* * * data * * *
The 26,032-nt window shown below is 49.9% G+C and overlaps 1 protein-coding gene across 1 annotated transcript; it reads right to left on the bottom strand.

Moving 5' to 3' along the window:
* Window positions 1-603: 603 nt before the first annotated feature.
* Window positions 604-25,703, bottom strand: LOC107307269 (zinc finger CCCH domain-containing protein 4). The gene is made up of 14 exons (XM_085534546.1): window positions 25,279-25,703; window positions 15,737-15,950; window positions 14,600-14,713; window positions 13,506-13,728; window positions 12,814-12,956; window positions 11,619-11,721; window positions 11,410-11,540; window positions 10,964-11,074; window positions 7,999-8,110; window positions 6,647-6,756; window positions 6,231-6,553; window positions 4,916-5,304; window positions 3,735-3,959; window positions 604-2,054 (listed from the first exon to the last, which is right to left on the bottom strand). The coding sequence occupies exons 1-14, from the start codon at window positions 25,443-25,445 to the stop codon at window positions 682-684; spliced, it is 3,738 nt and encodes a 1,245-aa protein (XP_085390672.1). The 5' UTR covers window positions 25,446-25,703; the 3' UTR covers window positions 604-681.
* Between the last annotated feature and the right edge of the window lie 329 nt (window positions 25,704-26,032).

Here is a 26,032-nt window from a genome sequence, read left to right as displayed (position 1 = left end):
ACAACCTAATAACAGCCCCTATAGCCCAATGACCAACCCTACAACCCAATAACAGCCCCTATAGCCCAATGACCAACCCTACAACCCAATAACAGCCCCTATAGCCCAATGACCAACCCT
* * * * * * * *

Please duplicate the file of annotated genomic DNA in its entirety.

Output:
The 26,032-nt window shown below is 49.9% G+C and overlaps 1 protein-coding gene across 1 annotated transcript; it reads right to left on the bottom strand.

Moving 5' to 3' along the window:
* Window positions 1-603: 603 nt before the first annotated feature.
* Window positions 604-25,703, bottom strand: LOC107307269 (zinc finger CCCH domain-containing protein 4). The gene is made up of 14 exons (XM_085534546.1): window positions 25,279-25,703; window positions 15,737-15,950; window positions 14,600-14,713; window positions 13,506-13,728; window positions 12,814-12,956; window positions 11,619-11,721; window positions 11,410-11,540; window positions 10,964-11,074; window positions 7,999-8,110; window positions 6,647-6,756; window positions 6,231-6,553; window positions 4,916-5,304; window positions 3,735-3,959; window positions 604-2,054 (listed from the first exon to the last, which is right to left on the bottom strand). The coding sequence occupies exons 1-14, from the start codon at window positions 25,443-25,445 to the stop codon at window positions 682-684; spliced, it is 3,738 nt and encodes a 1,245-aa protein (XP_085390672.1). The 5' UTR covers window positions 25,446-25,703; the 3' UTR covers window positions 604-681.
* Between the last annotated feature and the right edge of the window lie 329 nt (window positions 25,704-26,032).

Here is a 26,032-nt window from a genome sequence, read left to right as displayed (position 1 = left end):
ACAACCTAATAACAGCCCCTATAGCCCAATGACCAACCCTACAACCCAATAACAGCCCCTATAGCCCAATGACCAACCCTACAACCCAATAACAGCCCCTATAGCCCAATGACCAACCCT